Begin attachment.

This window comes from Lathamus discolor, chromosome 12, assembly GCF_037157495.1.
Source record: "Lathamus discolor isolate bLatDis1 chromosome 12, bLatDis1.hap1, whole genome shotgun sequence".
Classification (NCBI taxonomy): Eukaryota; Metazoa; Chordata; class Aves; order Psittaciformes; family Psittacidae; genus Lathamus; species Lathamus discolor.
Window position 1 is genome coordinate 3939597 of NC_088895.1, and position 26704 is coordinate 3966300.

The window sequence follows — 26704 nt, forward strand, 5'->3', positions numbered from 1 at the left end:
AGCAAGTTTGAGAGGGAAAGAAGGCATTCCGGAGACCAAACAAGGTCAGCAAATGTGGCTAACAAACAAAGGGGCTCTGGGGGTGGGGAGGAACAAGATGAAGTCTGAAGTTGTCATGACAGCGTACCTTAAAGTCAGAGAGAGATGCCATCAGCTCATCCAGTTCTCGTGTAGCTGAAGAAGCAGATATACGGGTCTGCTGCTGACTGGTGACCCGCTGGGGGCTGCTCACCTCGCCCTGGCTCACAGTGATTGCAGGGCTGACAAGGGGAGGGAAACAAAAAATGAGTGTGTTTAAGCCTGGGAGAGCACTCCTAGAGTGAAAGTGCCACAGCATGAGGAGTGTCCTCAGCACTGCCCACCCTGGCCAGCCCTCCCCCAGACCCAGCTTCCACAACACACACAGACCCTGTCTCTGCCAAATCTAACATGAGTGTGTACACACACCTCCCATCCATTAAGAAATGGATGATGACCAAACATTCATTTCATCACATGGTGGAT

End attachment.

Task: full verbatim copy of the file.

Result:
This window comes from Lathamus discolor, chromosome 12, assembly GCF_037157495.1.
Source record: "Lathamus discolor isolate bLatDis1 chromosome 12, bLatDis1.hap1, whole genome shotgun sequence".
Classification (NCBI taxonomy): Eukaryota; Metazoa; Chordata; class Aves; order Psittaciformes; family Psittacidae; genus Lathamus; species Lathamus discolor.
Window position 1 is genome coordinate 3939597 of NC_088895.1, and position 26704 is coordinate 3966300.

The window sequence follows — 26704 nt, forward strand, 5'->3', positions numbered from 1 at the left end:
AGCAAGTTTGAGAGGGAAAGAAGGCATTCCGGAGACCAAACAAGGTCAGCAAATGTGGCTAACAAACAAAGGGGCTCTGGGGGTGGGGAGGAACAAGATGAAGTCTGAAGTTGTCATGACAGCGTACCTTAAAGTCAGAGAGAGATGCCATCAGCTCATCCAGTTCTCGTGTAGCTGAAGAAGCAGATATACGGGTCTGCTGCTGACTGGTGACCCGCTGGGGGCTGCTCACCTCGCCCTGGCTCACAGTGATTGCAGGGCTGACAAGGGGAGGGAAACAAAAAATGAGTGTGTTTAAGCCTGGGAGAGCACTCCTAGAGTGAAAGTGCCACAGCATGAGGAGTGTCCTCAGCACTGCCCACCCTGGCCAGCCCTCCCCCAGACCCAGCTTCCACAACACACACAGACCCTGTCTCTGCCAAATCTAACATGAGTGTGTACACACACCTCCCATCCATTAAGAAATGGATGATGACCAAACATTCATTTCATCACATGGTGGAT